It’s Really Very Simple…Really

Spending within your means is really very simple (and yet so dang hard to do.)  There is nothing complicated about getting and keeping your financial house in order.  It’s straightforward, simple and doesn’t contain a convoluted formula.

Spend less than you take in!

Yep, that’s it, people!

I’m done with this post!

Mike:  No you’re not…

Dang!

If it’s so simple to figure out what to do why are so many people in so much financial trouble?  How could I be frugal all through my twenties and yet within a few years find myself so deep in debt?  I think part of it was that I felt that once I had established myself as an adult I had outgrown the need to be frugal.  That was something you did getting your household started.  Spending and consuming can also be an emotional response.  I think the impulse to overspend must be similar to overeating.  The diet industry is making a fortune on new-fangled ‘solutions’ when we all know if you don’t want to be overweight you must take in the same or fewer calories than you burn daily.  No magic bullet there.

The world I live in doesn’t always support spending (or eating) within my means but that’s also just an excuse.  I started to incur debt with a loan to carry my new blooming design business.   My business never bloomed enough to pay it back.  When I shut the doors a few years later I was $20,000 in debt.  I didn’t learn much from that experience because after about a year I started another business.  It was risky one too- flipping houses.  After all was said and done we were over $70,000 in debt.  Remember 2002-2005’s no interest for 90 days credit cards?  Yeah, we used those to finance our business.   We acted like we were making money rather than loosing it because we thought we were going to make a profit in a future that never came.  (Damn you fickle future! *shakes fist in air*) We didn’t live extravagantly but we lived beyond our means.   Mike and I would talk about what we were going to do to cover the bills- our solution was to make more money.  Even as our salaries were rising paying off the debt seemed like a huge mountain that we could only tackle a little bit at a time.  Our decisions were emotional and not based in facts.  We could cut back on our spending but we were convinced our lives would suck if we did.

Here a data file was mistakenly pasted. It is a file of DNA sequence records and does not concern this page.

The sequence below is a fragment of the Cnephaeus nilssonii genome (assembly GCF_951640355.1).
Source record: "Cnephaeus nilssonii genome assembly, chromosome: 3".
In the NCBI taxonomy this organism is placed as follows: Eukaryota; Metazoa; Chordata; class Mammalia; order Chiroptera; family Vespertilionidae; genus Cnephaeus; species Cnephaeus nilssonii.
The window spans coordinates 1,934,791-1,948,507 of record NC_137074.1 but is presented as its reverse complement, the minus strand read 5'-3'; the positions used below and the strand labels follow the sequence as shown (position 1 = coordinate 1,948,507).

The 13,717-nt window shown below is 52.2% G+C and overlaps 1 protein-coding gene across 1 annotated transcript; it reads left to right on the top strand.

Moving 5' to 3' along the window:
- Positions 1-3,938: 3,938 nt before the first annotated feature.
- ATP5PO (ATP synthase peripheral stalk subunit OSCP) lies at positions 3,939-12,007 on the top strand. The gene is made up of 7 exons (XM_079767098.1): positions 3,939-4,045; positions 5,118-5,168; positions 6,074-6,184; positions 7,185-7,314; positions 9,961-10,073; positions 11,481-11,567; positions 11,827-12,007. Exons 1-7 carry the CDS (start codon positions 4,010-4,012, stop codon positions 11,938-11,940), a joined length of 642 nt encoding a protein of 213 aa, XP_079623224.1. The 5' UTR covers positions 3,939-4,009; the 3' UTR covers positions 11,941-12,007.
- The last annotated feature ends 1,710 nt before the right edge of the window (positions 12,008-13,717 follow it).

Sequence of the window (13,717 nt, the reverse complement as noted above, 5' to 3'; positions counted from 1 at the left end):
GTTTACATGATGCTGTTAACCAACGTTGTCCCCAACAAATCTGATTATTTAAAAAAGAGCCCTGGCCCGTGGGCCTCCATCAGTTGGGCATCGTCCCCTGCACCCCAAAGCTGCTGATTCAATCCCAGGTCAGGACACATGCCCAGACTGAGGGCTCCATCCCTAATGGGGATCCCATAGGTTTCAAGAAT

Finally, in 2009 instigator Mike (sick of the consumer treadmill) convinced me that we could cut back on our spending radically and make our debt disappear in a year or so.  I tentatively agreed to try his little experiment.  As we cut back I started talking about our finances to friends and found out many were living within their means they just didn’t advertise it.  The more open I was about what we were trying to achieve the more it came up in conversations.  Most people were supportive but I had a few voice concerns that we were taking it too far.  Spending less than I was making was taking it too far… funny huh?

Mike and I had to get to the underlying causes that made us spend, spend, spend.  Once I realized that having new stuff only felt good for a minute I focused on how good it felt to have the credit cards paid off.  At first it was like running a marathon that I had not trained for but after a few months it turned into a new habit.  I could walk through Target and not want to buy anything (My gold standard for conquering my spending impulses.)  After that I started looking at forums like the Compact.  Re-using things until they died really is something I believed in but had not practiced for a while.  Less shopping meant I had more time to work on my art, hang out with my kids and read.

No magic bullet, not so simple but not the hardest thing you’ll ever do….maybe 😉

Last week my friend Cynthia shared her story on appreciating what she already has.  Do you have a story to share on how you’ve changed your spending habits?  If so email it to us- We’d love to share your story with the readers!

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